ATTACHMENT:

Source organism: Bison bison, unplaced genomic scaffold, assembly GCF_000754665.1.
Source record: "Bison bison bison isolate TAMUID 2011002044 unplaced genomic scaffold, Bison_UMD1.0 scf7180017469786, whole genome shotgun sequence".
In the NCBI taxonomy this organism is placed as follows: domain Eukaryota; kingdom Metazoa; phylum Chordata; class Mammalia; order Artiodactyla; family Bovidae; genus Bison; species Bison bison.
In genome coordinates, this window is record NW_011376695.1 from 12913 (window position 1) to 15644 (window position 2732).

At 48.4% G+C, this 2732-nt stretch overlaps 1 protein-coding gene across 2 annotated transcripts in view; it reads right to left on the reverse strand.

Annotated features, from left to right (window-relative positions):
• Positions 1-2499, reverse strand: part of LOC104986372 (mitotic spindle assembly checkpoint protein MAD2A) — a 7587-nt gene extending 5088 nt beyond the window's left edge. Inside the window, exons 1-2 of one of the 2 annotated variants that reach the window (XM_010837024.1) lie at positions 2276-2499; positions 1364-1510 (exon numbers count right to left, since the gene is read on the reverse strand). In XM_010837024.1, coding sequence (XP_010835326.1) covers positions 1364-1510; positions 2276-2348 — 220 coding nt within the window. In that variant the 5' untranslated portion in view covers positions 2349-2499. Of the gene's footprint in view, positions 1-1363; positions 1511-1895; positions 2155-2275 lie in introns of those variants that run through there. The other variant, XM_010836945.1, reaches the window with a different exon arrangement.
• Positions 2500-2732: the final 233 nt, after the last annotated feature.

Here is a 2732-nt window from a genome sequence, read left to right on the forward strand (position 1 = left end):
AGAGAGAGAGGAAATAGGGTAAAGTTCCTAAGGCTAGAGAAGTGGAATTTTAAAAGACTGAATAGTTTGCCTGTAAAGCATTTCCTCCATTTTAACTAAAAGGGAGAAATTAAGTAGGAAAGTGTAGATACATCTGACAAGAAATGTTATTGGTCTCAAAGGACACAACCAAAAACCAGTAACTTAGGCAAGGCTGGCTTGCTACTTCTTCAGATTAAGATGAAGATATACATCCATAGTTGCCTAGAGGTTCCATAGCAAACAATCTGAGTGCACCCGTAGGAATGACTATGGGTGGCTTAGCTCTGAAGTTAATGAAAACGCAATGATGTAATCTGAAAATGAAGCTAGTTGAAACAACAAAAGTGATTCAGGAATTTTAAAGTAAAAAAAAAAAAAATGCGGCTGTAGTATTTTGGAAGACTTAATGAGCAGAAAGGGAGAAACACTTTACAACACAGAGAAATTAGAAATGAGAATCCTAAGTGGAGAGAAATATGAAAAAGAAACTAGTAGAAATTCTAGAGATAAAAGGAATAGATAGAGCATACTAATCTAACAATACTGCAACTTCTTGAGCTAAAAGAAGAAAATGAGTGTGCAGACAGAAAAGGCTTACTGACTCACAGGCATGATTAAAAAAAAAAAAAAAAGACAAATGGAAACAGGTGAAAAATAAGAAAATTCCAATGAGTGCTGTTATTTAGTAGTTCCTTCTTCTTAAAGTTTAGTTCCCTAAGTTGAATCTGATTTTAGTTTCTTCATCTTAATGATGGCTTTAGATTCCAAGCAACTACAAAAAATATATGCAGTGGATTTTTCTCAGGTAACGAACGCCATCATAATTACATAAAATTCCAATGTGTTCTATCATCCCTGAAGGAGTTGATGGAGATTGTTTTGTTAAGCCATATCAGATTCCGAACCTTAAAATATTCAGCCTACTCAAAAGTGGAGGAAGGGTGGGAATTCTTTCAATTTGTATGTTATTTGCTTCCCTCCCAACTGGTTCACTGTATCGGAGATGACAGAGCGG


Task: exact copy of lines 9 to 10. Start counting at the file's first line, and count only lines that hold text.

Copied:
Here is a 2732-nt window from a genome sequence, read left to right on the forward strand (position 1 = left end):
AGAGAGAGAGGAAATAGGGTAAAGTTCCTAAGGCTAGAGAAGTGGAATTTTAAAAGACTGAATAGTTTGCCTGTAAAGCATTTCCTCCATTTTAACTAAAAGGGAGAAATTAAGTAGGAAAGTGTAGATACATCTGACAAGAAATGTTATTGGTCTCAAAGGACACAACCAAAAACCAGTAACTTAGGCAAGGCTGGCTTGCTACTTCTTCAGATTAAGATGAAGATATACATCCATAGTTGCCTAGAGGTTCCATAGCAAACAATCTGAGTGCACCCGTAGGAATGACTATGGGTGGCTTAGCTCTGAAGTTAATGAAAACGCAATGATGTAATCTGAAAATGAAGCTAGTTGAAACAACAAAAGTGATTCAGGAATTTTAAAGTAAAAAAAAAAAAAATGCGGCTGTAGTATTTTGGAAGACTTAATGAGCAGAAAGGGAGAAACACTTTACAACACAGAGAAATTAGAAATGAGAATCCTAAGTGGAGAGAAATATGAAAAAGAAACTAGTAGAAATTCTAGAGATAAAAGGAATAGATAGAGCATACTAATCTAACAATACTGCAACTTCTTGAGCTAAAAGAAGAAAATGAGTGTGCAGACAGAAAAGGCTTACTGACTCACAGGCATGATTAAAAAAAAAAAAAAAAGACAAATGGAAACAGGTGAAAAATAAGAAAATTCCAATGAGTGCTGTTATTTAGTAGTTCCTTCTTCTTAAAGTTTAGTTCCCTAAGTTGAATCTGATTTTAGTTTCTTCATCTTAATGATGGCTTTAGATTCCAAGCAACTACAAAAAATATATGCAGTGGATTTTTCTCAGGTAACGAACGCCATCATAATTACATAAAATTCCAATGTGTTCTATCATCCCTGAAGGAGTTGATGGAGATTGTTTTGTTAAGCCATATCAGATTCCGAACCTTAAAATATTCAGCCTACTCAAAAGTGGAGGAAGGGTGGGAATTCTTTCAATTTGTATGTTATTTGCTTCCCTCCCAACTGGTTCACTGTATCGGAGATGACAGAGCGG